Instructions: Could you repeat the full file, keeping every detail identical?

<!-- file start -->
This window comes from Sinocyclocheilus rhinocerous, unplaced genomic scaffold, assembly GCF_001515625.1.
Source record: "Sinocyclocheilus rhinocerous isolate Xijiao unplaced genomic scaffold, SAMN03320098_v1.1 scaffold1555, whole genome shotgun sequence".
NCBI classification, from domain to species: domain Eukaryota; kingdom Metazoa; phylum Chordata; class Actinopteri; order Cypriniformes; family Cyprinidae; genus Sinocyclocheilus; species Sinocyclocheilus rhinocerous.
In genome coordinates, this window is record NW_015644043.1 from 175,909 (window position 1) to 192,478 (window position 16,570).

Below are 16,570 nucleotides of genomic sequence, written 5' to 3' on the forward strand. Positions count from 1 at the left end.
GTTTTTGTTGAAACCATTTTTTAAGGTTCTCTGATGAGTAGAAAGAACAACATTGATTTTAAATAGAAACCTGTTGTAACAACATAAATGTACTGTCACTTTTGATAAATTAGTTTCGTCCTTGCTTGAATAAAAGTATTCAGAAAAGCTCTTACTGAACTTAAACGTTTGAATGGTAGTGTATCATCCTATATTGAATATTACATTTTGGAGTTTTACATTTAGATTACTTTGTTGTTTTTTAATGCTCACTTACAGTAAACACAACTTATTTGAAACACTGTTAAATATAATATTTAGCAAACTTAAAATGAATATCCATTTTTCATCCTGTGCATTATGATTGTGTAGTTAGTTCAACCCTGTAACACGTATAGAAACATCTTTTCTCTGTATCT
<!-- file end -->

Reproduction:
This window comes from Sinocyclocheilus rhinocerous, unplaced genomic scaffold, assembly GCF_001515625.1.
Source record: "Sinocyclocheilus rhinocerous isolate Xijiao unplaced genomic scaffold, SAMN03320098_v1.1 scaffold1555, whole genome shotgun sequence".
NCBI classification, from domain to species: domain Eukaryota; kingdom Metazoa; phylum Chordata; class Actinopteri; order Cypriniformes; family Cyprinidae; genus Sinocyclocheilus; species Sinocyclocheilus rhinocerous.
In genome coordinates, this window is record NW_015644043.1 from 175,909 (window position 1) to 192,478 (window position 16,570).

Below are 16,570 nucleotides of genomic sequence, written 5' to 3' on the forward strand. Positions count from 1 at the left end.
GTTTTTGTTGAAACCATTTTTTAAGGTTCTCTGATGAGTAGAAAGAACAACATTGATTTTAAATAGAAACCTGTTGTAACAACATAAATGTACTGTCACTTTTGATAAATTAGTTTCGTCCTTGCTTGAATAAAAGTATTCAGAAAAGCTCTTACTGAACTTAAACGTTTGAATGGTAGTGTATCATCCTATATTGAATATTACATTTTGGAGTTTTACATTTAGATTACTTTGTTGTTTTTTAATGCTCACTTACAGTAAACACAACTTATTTGAAACACTGTTAAATATAATATTTAGCAAACTTAAAATGAATATCCATTTTTCATCCTGTGCATTATGATTGTGTAGTTAGTTCAACCCTGTAACACGTATAGAAACATCTTTTCTCTGTATCT